Italy has long been known for its indigenous grapes; hundreds of unusual and obscure varieties found solely within the boundaries of Europe’s boot. However, certain regions provide an environment in which popular international varieties thrive, too. Alto Adige, near Austria in the northeast, is one such place. Growing alongside local grapes like Schiava are Pinot Grigio, Pinot Bianco, Chardonnay, Sauvignon Blanc, and Pinot Nero (Noir).
Of the so-called international grapes, Pinot Grigio is Alto Adige’s biggest by volume, though it’s a prolific Italian grape, too. The variety grows widely across neighboring regions though to unremarkable effect. Alto Adige’s 300 days of Mediterranean sunshine coupled with cool alpine nights, contribute zesty ripe citrus to Pinot Grigio. It’s a wine with purpose, not just commercial positioning.
The other white Pinot – Bianco – has become the wine to watch. Reductions in yields, changes in vineyard training systems, and higher elevation plantings up hillsides, notably around Appiano, have improved quality. It’s Grigio’s soft-spoken counterpart, with a rounder mouthfeel that evokes honey, melon and flowers.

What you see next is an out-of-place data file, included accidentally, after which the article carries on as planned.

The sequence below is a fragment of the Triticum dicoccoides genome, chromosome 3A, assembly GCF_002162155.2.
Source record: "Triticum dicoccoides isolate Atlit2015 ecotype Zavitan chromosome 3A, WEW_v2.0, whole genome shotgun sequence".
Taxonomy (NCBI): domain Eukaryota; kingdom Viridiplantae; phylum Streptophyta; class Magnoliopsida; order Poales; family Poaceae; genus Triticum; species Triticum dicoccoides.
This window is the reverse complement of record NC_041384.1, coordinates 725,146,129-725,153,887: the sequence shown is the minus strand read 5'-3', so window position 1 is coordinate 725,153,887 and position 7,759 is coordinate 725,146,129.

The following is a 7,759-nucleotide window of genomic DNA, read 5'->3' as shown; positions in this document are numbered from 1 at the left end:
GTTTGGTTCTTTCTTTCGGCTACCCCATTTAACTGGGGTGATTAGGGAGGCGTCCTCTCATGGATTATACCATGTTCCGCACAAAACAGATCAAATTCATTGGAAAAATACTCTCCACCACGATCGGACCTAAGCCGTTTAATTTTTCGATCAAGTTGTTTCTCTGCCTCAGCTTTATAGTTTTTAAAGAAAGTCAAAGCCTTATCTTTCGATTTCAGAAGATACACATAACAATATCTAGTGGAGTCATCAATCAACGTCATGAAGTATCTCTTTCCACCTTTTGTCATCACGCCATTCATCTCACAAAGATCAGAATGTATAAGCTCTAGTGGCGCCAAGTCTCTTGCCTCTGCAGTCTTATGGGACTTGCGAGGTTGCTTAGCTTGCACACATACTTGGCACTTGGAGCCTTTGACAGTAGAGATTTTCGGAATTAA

Alto Adige makes Chardonnays of finesse. The world’s most popular white grape saw a rash of plantings in the 80s, contributing to a wealth of older vines. The grape shows off its delicate side, producing medium-bodied wines with nuanced layers of citrus and minerality.
Sauvignon Blanc, important globally, grows in small quantities in Alto Adige. The variety excels because vineyards are farmed in small plots. Sauvignon Blanc turns dull when produced in quantity over quality. Smaller yields and hands-on techniques ensure the variety’s complexity and balance are preserved.
In the pantheon of red grapes, it’s easy to see why Pinot Nero (Noir) thrives. The best versions of this noble variety feature fresh red berry fruits and taut acidity for backbone and longevity. Alto Adige’s wide diurnal range (difference between day and night temperatures) lends Pinot Noir this trait in spades.